Leading the Exodus

We read this past week about the moment at which three dynamic leaders stood at the edge of the sea, and how different their experiences were surrounding that moment. A mentor shared a bit about something she spoke about and it really made me think about those three leaders – Moshe, Miriam, and Nachshon.

Moshe leads the cause and then stops to pray when he feels he’s unsure of how to move forward – literally and figuratively.

Miriam packed her timbrel, inspired others to pack theirs, and was ready to celebrate the salvation she believed was coming.

Nachshon stepped right into the water and hoped the people would follow and God would provide – the ultimate display of faith.

These three leaders were all necessary, as are their leadership styles today.

We need people who are slow and deliberate and look for guidance along the way. We need people who are optimistic and ready to inspire others with their passion. We need people to boldly step out and take the first risks.

We need modern day leaders like these three to work in tandem to continue guiding Am Yisrael on our journey. It didn’t end when we exited Egypt or entered Eretz Yisrael, in fact it had only just begun.

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Stop and think…

Lately the web has been filled with a lot of negativity amongst Jews it just makes me sad.

As we prepare to receive the Torah together, all as one at Mount Sinai, lets take a moment to think about what really matters.  We are small people, and infighting does nothing positive for us in the big picture. If all of K’lal Yisrael could gather together to await Moshe not knowing what they were in for, surely we can find ways to have productive conversations to learn from one another rather than to turn to negativity when things get tough.

In times like these, I often think of these lyrics from Joan Osborne, circa 1995 (not Alanis Morissette though others may try to convince you)

What if God was one of us?
Just a slob like one of us
Just a stranger on the bus
Trying to make his way home

What if God really was out there, on the internet, reading us all bashing each other instead of lifting each other up? I’m not one to presume to know what God wants or means, but I feel like its a pretty safe assumption based on things like “love your neighbor as yourself” and “you should take in the stranger among you” that Hashem is more interested in us living peacefully than arring over who is right on any given topic or action.

So I encourage us all to take a moment to think before we speak (or type) and ponder if we would say what we are about to if we knew Hashem was reading along.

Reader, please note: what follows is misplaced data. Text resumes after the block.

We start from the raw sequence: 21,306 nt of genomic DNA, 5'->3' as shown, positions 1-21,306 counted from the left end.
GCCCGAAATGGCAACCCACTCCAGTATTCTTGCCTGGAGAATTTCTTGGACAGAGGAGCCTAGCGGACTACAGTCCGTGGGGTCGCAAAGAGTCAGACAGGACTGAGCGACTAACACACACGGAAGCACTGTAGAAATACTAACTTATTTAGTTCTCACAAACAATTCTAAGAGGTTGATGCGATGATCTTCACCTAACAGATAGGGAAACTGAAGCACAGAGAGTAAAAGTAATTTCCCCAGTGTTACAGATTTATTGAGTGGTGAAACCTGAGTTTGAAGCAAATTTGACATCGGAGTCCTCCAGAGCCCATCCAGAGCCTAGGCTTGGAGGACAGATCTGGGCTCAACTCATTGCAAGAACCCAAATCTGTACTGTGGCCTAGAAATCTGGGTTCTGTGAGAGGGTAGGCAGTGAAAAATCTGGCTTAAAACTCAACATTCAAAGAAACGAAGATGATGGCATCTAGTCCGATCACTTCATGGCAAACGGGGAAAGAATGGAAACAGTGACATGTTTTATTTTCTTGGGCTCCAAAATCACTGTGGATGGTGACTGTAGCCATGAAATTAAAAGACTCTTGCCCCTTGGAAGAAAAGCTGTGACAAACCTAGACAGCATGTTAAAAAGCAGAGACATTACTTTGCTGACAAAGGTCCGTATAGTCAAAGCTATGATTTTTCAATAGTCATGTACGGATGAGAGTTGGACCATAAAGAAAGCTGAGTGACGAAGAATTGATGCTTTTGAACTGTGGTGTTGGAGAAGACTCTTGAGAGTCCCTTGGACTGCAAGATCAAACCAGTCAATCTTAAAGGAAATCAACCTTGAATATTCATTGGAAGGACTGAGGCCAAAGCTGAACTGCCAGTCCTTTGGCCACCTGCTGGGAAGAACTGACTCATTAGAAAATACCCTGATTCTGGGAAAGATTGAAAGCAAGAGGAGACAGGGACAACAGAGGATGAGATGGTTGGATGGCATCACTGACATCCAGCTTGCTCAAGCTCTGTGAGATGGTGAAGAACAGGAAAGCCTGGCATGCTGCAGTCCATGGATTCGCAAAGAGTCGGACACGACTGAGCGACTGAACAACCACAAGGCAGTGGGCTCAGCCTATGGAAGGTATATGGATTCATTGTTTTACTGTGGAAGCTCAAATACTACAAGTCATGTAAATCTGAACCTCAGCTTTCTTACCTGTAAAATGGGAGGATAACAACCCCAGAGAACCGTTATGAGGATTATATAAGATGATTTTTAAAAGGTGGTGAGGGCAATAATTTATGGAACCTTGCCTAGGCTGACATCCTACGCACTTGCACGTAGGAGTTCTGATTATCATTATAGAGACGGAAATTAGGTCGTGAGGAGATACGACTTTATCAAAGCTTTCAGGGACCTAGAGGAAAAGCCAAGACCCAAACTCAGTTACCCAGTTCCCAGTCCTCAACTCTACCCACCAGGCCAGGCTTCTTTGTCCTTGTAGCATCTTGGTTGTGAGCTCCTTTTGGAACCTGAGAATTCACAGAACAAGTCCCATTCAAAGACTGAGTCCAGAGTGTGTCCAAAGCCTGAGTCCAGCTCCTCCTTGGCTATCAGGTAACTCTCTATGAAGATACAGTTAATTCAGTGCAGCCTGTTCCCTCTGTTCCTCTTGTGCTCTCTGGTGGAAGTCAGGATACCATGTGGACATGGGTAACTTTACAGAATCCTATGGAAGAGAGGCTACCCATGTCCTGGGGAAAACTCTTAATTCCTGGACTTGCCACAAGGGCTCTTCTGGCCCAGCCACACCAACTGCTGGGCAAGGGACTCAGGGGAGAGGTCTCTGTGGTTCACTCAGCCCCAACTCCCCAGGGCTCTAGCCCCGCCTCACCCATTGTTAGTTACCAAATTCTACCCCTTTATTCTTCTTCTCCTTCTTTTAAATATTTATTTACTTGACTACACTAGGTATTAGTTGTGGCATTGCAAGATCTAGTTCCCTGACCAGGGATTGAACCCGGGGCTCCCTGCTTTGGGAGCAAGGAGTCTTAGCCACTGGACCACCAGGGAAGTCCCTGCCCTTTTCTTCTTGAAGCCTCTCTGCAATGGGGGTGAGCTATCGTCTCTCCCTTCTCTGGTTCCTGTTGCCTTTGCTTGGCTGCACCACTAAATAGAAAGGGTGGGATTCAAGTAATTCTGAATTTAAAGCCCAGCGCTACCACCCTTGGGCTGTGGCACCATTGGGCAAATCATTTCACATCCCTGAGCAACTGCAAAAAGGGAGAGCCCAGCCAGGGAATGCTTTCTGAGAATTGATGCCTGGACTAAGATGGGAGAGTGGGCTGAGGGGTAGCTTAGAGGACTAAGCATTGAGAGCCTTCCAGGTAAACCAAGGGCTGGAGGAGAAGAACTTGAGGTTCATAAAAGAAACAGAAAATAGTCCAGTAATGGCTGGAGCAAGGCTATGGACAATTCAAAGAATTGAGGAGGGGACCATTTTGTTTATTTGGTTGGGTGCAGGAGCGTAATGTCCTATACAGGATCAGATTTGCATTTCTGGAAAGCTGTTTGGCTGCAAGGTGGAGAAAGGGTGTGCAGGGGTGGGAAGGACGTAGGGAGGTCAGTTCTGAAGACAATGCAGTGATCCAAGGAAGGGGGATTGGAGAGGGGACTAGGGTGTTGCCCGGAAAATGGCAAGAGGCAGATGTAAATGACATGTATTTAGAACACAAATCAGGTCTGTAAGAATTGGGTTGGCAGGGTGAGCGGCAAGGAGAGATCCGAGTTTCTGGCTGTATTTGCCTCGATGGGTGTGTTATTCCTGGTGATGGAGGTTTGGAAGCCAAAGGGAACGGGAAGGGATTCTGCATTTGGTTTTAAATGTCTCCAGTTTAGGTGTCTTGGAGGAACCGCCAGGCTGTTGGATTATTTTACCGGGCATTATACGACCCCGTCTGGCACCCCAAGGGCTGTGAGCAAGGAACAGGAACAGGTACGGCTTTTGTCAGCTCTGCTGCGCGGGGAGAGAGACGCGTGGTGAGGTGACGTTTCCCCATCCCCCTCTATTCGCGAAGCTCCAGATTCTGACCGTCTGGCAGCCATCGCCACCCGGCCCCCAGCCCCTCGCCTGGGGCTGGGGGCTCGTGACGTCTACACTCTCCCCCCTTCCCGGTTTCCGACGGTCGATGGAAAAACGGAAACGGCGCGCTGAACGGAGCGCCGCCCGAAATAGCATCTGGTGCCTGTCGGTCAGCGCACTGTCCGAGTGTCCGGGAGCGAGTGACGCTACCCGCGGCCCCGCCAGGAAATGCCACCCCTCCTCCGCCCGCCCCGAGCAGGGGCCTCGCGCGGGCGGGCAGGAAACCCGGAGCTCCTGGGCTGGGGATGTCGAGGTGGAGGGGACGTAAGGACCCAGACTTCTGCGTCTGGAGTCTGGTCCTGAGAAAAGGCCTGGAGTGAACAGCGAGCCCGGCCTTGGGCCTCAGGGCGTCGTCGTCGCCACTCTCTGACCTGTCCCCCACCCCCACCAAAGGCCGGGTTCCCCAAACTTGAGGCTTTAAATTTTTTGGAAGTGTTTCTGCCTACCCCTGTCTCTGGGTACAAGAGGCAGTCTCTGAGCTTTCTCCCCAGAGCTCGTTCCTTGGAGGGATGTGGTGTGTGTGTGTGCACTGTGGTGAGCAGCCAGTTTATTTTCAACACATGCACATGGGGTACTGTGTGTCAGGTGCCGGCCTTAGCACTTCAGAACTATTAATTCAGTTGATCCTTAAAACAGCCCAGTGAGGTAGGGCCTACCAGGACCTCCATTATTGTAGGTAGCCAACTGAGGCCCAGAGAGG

Live and Love

This week, I was blindisghted when an integral part of my online world turned out to be a complete and utter fraud.  I suppose she was technically a troll, but because of how intrictate it all was, that just doesn’t seem adequate.  This woman (who I shall call Z for the sake of typing coherently), was accepted into our community with open arms and we all loved and supported her through the roller coaster that is life over the past three years.  When the news broke, we all felt like the earth had been ripped out from under us and sent us reeling and defensive into our real worlds.

I had the opportunity to process it a bit on my own and with some wonderful friends who helped me process it in a way which I felt was important to reflect upon on in greater detail.

We have to recognize that every single thing that happens has the potential to teach us a lesson, and while I could use a ton of cliches here none fit quite right.  At the end of the day, this was a horrible thing to experience, but we are still blessed to have the community and to be the warm and welcoming place it is which was likely part of the attraction for Z.  Also, we are incredibly blessed that while it took a serious emotional hardship, it was not also a financial or physical one.  Z never asked for financial support from any of us nor did she attempt to meet any of us in person.  So no matter how much our hearts may ache, they will heal in time and it truly could have gone very differently.

This translates into real life so easily though, right? How often do we open up our homes and lives to people who have just moved into a community – inviting in people who need a meal or place to stay briefly? As I have mentioned before, D and I do it often, in fact it is probably one of our favorite mitzvot. Our home, small is at may be, is always open to friends, friends of friends, and anyone in need.  I can only imagine that as a rabbinic couple this will increase – putting us in danger of being more physically at risk if something like this should happen in our “real life.”

Post by Melissa